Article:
Rep. Brad Sherman (D-CA), a senior member of the House Financial Services Committee, has been a stalwart skeptic of the Treasury’s bailout program since it was first announced in the fall.
But he’s particularly savvy on the issue of executive compensation — Sherman, a certified public accountant, was among the first to challenge the Obama administration’s recent CEO pay limits as riddled with loopholes.
Unfortunately, Sherman told me that he believes the executive compensation limits added to the Senate’s stimulus are going to get removed during conference talks with the House. The reason: a new Congressional Budget Office estimate that the pay caps will cost the government $10.8 billion in lost tax revenue over the next 10 years.“The plan is to take out the executive compensation provisions … and blame the Republicans for setting out the level [of $800 billion]” for the final version of the stimulus, Sherman said.
“The question,” he added, “is whether the two senators from Maine, in particular, want to see their insistence on a [maximum] dollar amount [for the stimulus] … be the reason why the executive compensation stuff comes out of the bill.”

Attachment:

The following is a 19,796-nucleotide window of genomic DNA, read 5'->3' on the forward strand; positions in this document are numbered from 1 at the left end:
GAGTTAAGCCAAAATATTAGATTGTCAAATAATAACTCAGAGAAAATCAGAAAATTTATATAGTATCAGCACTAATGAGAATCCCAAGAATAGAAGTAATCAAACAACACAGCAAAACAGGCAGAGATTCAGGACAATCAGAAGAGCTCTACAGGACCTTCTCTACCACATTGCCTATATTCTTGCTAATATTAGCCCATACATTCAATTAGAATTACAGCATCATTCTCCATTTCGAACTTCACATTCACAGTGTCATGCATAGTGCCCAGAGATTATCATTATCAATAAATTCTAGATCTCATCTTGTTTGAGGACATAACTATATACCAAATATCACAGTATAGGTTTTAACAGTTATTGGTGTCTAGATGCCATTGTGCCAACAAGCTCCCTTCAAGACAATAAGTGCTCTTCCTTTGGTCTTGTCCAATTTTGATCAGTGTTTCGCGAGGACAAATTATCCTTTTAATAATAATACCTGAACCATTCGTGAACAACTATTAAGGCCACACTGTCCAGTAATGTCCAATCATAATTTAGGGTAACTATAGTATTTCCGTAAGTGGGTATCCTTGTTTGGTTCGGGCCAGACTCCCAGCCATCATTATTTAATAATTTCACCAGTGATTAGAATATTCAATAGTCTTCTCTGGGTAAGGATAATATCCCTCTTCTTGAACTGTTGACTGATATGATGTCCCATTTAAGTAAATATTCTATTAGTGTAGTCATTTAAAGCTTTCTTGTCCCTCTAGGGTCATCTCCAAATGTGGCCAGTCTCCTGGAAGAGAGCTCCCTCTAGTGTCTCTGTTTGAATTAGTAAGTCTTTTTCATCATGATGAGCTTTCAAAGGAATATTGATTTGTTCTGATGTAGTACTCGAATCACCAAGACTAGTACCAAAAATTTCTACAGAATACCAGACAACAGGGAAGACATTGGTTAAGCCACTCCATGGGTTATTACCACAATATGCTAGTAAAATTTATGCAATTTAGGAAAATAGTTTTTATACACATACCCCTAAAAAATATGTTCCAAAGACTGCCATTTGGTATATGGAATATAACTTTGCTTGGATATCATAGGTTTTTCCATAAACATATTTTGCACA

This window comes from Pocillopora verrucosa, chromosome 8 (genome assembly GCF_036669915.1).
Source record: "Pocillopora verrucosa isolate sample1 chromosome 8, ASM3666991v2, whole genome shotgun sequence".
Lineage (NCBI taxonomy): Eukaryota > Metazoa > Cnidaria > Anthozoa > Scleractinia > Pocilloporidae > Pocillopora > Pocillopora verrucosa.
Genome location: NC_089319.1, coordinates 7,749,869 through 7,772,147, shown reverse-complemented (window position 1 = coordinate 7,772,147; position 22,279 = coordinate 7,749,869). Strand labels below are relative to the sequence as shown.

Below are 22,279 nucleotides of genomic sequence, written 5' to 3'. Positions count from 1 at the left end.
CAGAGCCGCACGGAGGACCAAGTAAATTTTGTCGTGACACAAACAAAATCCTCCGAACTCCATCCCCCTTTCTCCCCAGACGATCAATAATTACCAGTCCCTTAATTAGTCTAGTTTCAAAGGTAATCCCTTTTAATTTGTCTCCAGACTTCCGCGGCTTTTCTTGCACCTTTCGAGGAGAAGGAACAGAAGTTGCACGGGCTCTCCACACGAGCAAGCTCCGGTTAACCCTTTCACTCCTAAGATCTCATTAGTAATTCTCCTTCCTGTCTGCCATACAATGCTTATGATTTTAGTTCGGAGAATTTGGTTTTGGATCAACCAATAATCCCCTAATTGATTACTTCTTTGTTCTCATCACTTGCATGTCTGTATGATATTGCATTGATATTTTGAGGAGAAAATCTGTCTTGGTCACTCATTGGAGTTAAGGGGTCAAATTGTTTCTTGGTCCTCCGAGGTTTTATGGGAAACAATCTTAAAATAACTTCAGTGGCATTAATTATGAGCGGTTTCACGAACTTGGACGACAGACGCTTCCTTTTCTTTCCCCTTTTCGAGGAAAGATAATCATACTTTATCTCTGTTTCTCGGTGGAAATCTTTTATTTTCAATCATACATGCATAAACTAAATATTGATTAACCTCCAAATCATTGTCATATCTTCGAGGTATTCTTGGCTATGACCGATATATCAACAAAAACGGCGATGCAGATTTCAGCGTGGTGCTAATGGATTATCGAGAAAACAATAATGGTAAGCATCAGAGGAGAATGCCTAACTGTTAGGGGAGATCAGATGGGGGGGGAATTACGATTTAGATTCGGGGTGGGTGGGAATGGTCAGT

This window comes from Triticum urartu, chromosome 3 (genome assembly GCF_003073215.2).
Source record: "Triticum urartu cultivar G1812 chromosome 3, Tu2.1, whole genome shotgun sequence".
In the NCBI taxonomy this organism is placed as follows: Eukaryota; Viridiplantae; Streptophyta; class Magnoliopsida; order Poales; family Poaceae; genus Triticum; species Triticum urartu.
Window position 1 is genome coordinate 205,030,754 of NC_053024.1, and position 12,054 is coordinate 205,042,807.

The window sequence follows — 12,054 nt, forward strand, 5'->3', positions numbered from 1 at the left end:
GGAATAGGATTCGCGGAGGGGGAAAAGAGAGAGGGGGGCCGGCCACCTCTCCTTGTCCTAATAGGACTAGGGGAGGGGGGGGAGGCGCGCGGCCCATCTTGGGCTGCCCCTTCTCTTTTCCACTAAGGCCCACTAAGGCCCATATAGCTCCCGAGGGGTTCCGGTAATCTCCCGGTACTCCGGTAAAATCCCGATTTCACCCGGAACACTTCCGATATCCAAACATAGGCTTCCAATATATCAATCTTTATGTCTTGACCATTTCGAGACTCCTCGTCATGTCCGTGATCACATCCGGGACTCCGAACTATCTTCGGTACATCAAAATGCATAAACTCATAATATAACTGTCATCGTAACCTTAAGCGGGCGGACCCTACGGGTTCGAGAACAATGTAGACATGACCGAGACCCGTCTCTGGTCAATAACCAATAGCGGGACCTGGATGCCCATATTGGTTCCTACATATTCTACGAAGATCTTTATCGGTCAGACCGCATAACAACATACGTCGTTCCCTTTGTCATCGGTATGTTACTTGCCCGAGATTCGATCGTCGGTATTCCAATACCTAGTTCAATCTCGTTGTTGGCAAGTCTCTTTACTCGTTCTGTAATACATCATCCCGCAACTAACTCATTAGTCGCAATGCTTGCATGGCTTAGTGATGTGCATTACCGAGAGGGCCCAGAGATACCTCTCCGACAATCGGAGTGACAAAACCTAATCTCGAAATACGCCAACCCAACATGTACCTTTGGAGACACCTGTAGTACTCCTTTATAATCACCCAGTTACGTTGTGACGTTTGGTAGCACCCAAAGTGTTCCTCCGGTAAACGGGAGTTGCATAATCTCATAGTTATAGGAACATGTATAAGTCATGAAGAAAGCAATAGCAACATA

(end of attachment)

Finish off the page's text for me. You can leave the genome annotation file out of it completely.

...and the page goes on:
I’ve asked the offices of Senate Majority Leader Harry Reid (D-NV) and Finance Committee Chairman Max Baucus (D-MT), two members of the conference committee that will hammer out the final version of the stimulus, whether removing the CEO pay caps is indeed on the table — we’ll keep you posted.
Late-Night Update (11pm): Still no response from Reid or Baucus, but an AP report this hour suggests that their silence on the CEO pay caps may speak volumes. From that story:
There was also pressure [during private stimulus negotiations] to drop a provision limiting compensation for top executives of companies receiving federal bailout assistance. [The limits] add to the cost of the bill, and … could presumably be passed in different legislation later in the year.
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